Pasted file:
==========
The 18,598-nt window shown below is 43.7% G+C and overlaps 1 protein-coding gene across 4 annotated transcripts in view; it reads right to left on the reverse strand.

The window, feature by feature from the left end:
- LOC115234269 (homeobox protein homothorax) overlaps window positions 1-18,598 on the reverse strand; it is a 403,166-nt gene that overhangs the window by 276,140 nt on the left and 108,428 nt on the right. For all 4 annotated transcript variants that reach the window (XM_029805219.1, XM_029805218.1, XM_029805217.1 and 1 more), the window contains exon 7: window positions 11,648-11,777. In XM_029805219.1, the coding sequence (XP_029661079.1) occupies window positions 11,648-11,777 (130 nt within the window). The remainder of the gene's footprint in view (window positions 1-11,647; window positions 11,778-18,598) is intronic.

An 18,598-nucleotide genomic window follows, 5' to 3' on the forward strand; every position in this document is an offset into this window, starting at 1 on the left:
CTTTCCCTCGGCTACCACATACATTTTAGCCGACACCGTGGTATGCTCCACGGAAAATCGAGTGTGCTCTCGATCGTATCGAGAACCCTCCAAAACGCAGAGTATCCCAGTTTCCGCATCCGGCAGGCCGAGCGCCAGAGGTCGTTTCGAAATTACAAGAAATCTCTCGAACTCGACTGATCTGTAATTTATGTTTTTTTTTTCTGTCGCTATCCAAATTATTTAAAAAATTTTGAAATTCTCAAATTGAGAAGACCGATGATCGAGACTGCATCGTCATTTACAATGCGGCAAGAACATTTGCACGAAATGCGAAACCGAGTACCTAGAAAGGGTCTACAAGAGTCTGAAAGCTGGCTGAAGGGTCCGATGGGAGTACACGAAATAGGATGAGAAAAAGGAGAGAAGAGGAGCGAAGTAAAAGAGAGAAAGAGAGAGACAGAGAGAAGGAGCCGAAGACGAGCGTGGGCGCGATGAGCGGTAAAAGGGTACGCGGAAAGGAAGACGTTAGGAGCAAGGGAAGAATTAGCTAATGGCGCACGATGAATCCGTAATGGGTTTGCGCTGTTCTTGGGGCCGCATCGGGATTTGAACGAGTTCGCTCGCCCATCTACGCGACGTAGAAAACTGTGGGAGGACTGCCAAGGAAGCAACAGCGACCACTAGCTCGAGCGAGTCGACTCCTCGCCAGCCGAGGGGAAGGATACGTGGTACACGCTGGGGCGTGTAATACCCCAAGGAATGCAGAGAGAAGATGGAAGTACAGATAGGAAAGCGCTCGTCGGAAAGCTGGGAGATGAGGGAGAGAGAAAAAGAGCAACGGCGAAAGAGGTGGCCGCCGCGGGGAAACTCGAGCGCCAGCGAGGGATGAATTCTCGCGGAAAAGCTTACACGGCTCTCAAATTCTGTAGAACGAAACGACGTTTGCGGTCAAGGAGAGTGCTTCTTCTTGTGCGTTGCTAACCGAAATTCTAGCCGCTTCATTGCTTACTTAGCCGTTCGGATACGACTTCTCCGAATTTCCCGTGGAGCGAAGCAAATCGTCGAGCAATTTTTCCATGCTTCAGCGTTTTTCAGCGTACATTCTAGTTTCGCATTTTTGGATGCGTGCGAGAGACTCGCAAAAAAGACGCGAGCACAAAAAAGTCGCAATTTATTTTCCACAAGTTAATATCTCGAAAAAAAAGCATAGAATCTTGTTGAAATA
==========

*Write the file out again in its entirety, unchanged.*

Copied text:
The 18,598-nt window shown below is 43.7% G+C and overlaps 1 protein-coding gene across 4 annotated transcripts in view; it reads right to left on the reverse strand.

The window, feature by feature from the left end:
- LOC115234269 (homeobox protein homothorax) overlaps window positions 1-18,598 on the reverse strand; it is a 403,166-nt gene that overhangs the window by 276,140 nt on the left and 108,428 nt on the right. For all 4 annotated transcript variants that reach the window (XM_029805219.1, XM_029805218.1, XM_029805217.1 and 1 more), the window contains exon 7: window positions 11,648-11,777. In XM_029805219.1, the coding sequence (XP_029661079.1) occupies window positions 11,648-11,777 (130 nt within the window). The remainder of the gene's footprint in view (window positions 1-11,647; window positions 11,778-18,598) is intronic.

An 18,598-nucleotide genomic window follows, 5' to 3' on the forward strand; every position in this document is an offset into this window, starting at 1 on the left:
CTTTCCCTCGGCTACCACATACATTTTAGCCGACACCGTGGTATGCTCCACGGAAAATCGAGTGTGCTCTCGATCGTATCGAGAACCCTCCAAAACGCAGAGTATCCCAGTTTCCGCATCCGGCAGGCCGAGCGCCAGAGGTCGTTTCGAAATTACAAGAAATCTCTCGAACTCGACTGATCTGTAATTTATGTTTTTTTTTTCTGTCGCTATCCAAATTATTTAAAAAATTTTGAAATTCTCAAATTGAGAAGACCGATGATCGAGACTGCATCGTCATTTACAATGCGGCAAGAACATTTGCACGAAATGCGAAACCGAGTACCTAGAAAGGGTCTACAAGAGTCTGAAAGCTGGCTGAAGGGTCCGATGGGAGTACACGAAATAGGATGAGAAAAAGGAGAGAAGAGGAGCGAAGTAAAAGAGAGAAAGAGAGAGACAGAGAGAAGGAGCCGAAGACGAGCGTGGGCGCGATGAGCGGTAAAAGGGTACGCGGAAAGGAAGACGTTAGGAGCAAGGGAAGAATTAGCTAATGGCGCACGATGAATCCGTAATGGGTTTGCGCTGTTCTTGGGGCCGCATCGGGATTTGAACGAGTTCGCTCGCCCATCTACGCGACGTAGAAAACTGTGGGAGGACTGCCAAGGAAGCAACAGCGACCACTAGCTCGAGCGAGTCGACTCCTCGCCAGCCGAGGGGAAGGATACGTGGTACACGCTGGGGCGTGTAATACCCCAAGGAATGCAGAGAGAAGATGGAAGTACAGATAGGAAAGCGCTCGTCGGAAAGCTGGGAGATGAGGGAGAGAGAAAAAGAGCAACGGCGAAAGAGGTGGCCGCCGCGGGGAAACTCGAGCGCCAGCGAGGGATGAATTCTCGCGGAAAAGCTTACACGGCTCTCAAATTCTGTAGAACGAAACGACGTTTGCGGTCAAGGAGAGTGCTTCTTCTTGTGCGTTGCTAACCGAAATTCTAGCCGCTTCATTGCTTACTTAGCCGTTCGGATACGACTTCTCCGAATTTCCCGTGGAGCGAAGCAAATCGTCGAGCAATTTTTCCATGCTTCAGCGTTTTTCAGCGTACATTCTAGTTTCGCATTTTTGGATGCGTGCGAGAGACTCGCAAAAAAGACGCGAGCACAAAAAAGTCGCAATTTATTTTCCACAAGTTAATATCTCGAAAAAAAAGCATAGAATCTTGTTGAAATA